Foreignness is most present in this novel as a trope of colonialism. The colonial world has brought in unfamiliar objects, people, and ways of life. The tannery, the Muslims that come to work at the tannery, the white men, the caste-breaking, and the breakdown social structure are all changes that intrude on people’s lives, and are difficult to bear because they are so alien to what is normal. The colonial world is to blame for bringing strange and foreign things, and for disrupting traditions, but there’s also other foreignness central to the novel. Characters are often foreign to each other. Ruku’s children make decisions she doesn’t understand, and she can’t relate to Kunthi’s love of the urban or Kenny’s worldview about suffering. Foreignness is an inevitable part of relationships, and characters must learn to overcome it, by overlooking it, or, in better cases, by understanding it in order to communicate.
Familiarity is not necessarily a central part of empathy; often it is those characters who are most foreign, who inspire the most sympathy. As ironic as it may seem, empathy may cause characters in the novel to be less inclined to help each other. Because Rukmani is familiar with the problems that Janaki, Old Granny, and others in her community face, she is uninspired to help them, thinking they, should deal with their problems on their own. Had their woes been foreign to her, she might work harder to understand and help them.
Nectar in a Sieve hints at the fact that women did not have as much power in their society as men. The women of this novel, however, exercise tremendous and unusual power in many different ways. Rukmani is educated and savvy; her brave actions to seek fertility treatment allows her and Nathan to have sons, and even though she’s technically subservient to Nathan, she’s gained power in their relationship by gaining his love. Also, Rukmani exercises power by narrating her own story: she is in control of what we know, and has power over her readers. Ira and Kunthi turn to prostitution to gain economic power. This choice hints at the deeper power that women’s sexuality gives them over men. Men may "own" them for a few minutes, but ultimately it’s their allure that gives them power over men. Men have no choice but to seek their services, as the need they inspire is so great. Women are definitely restricted in a formal sense, but the women in this novel are constantly breaking and ignoring those restrictions – Ira raises her baby, Rukmani writes letters in the market place, Kenny’s woman friend is a doctor – and while they all certainly know that they are women, this isn’t the sole defining limitation on who they are or can be.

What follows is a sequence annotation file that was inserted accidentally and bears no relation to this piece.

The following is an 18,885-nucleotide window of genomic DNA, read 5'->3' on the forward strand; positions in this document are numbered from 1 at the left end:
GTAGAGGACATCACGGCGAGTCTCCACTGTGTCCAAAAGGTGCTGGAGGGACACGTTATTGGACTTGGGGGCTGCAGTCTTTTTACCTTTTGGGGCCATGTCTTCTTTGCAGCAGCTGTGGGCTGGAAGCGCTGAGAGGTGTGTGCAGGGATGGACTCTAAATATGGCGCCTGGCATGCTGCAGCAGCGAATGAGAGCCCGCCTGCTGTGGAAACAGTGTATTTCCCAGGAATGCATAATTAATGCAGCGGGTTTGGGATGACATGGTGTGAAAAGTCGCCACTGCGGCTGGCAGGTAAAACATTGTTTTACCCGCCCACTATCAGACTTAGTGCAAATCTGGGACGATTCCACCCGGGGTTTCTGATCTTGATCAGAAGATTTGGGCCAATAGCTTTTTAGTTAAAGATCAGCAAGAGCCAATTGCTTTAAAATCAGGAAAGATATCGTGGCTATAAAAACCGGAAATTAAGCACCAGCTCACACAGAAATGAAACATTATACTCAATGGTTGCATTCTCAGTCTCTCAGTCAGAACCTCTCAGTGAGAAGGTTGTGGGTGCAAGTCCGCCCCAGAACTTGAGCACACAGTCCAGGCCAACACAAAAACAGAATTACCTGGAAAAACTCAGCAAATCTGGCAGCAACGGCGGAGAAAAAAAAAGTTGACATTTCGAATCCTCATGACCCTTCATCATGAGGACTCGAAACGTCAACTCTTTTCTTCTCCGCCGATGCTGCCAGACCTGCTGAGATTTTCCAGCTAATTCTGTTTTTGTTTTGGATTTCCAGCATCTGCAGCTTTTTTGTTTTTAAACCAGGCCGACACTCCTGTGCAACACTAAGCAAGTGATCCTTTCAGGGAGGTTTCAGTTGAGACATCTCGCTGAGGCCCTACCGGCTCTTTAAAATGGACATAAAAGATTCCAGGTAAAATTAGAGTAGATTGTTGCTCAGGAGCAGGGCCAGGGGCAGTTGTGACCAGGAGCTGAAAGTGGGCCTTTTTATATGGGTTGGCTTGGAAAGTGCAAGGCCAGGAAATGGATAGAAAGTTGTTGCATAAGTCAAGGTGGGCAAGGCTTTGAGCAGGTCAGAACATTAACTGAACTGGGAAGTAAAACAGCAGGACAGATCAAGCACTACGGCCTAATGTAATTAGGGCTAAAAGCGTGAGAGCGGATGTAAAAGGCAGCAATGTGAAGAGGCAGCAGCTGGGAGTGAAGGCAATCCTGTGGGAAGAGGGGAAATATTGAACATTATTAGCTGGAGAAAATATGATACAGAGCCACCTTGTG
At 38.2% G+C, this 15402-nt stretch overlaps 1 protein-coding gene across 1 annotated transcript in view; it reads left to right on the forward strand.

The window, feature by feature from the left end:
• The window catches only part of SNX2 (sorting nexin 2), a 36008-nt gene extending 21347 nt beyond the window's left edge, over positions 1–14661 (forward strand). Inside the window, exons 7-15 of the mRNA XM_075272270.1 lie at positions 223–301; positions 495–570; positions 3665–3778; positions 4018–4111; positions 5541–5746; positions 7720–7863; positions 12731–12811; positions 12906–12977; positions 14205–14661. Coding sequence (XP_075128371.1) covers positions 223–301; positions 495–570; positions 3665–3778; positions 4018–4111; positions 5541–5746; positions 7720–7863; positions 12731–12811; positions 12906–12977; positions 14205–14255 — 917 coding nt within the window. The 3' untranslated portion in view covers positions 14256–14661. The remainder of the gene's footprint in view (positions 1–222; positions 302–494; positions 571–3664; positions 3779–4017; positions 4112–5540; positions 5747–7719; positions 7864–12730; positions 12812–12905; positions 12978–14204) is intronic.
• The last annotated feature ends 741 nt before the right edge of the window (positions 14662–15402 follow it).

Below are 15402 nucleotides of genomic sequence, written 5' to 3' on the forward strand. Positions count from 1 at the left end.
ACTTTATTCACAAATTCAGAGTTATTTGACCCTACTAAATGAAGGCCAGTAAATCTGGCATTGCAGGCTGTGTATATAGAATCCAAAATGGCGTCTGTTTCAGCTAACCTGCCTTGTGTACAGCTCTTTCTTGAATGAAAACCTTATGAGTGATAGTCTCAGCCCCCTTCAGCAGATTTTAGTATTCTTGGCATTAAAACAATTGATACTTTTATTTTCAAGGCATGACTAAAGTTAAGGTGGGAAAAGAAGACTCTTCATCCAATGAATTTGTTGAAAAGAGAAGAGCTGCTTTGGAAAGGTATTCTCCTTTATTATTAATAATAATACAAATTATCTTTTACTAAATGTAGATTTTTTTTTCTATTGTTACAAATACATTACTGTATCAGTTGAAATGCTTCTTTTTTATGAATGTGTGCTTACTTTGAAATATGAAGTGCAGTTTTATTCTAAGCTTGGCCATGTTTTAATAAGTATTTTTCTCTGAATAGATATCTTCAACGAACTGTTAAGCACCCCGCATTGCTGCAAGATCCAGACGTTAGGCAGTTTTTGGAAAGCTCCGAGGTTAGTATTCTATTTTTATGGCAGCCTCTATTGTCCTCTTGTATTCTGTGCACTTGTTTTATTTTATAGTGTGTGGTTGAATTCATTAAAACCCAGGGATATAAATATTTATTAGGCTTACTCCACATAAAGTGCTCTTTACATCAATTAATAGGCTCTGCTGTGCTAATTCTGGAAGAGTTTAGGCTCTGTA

Women in the novel are guilty of judging each other in the same manner as they judged are by men. Rukmani especially accepts the limited and confining social roles women are supposed to play; this leads to a lack of empathy and empowerment among the women.
Women are allowed to be keepers of the home, which in this novel is a special source of power. Rukmani is no less powerful than Nathan, she just has a different sphere of influence than he does. This is supported by the fact that Nathan relies on Rukmani as an equal partner, not a subservient wife.
Power is another important force in Nectar in a Sieve. Much of the novel is driven by the fact that the characters are often powerless against external circumstances. They are at the whim of the weather, the tannery, the landowners, and any other number of more powerful forces. However, power is also about the will of an individual. Though Rukmani and Nathan are forced into certain directions by outside power, those forces allow them to develop tremendous personal power. Nathan is buoyed by his convictions, and Rukmani has astonishing endurance and patience. The couple, though limited by external circumstance, has found that they need internal willpower in order to go on. In the landscape of the greater world, but the strength and bravery with which they face that outside world is a testament to their own personal power. They have hope in spite of everything around them, and this hope gives them the power to go on.
The tannery is a powerful force in the village, and is has power over the opportunities and economic mobility of the characters. When the tannery officials come to seek Ruku’s acceptance of their claim that they are not liable for Raja’s death, they are implicitly admitting that they only hold power so long as the people allow them to hold power. This is symbolic of the larger hold of power that Britain and industry had over India – power can only be held unconditionally so long as it is not resisted or questioned.
It is only when characters put aside their considerations of their power relative to each other that genuine loving and kindness can occur (as when Nathan eschews his power as a controlling husband, or Kenny overlooks his higher social position to befriend Ruku’s family).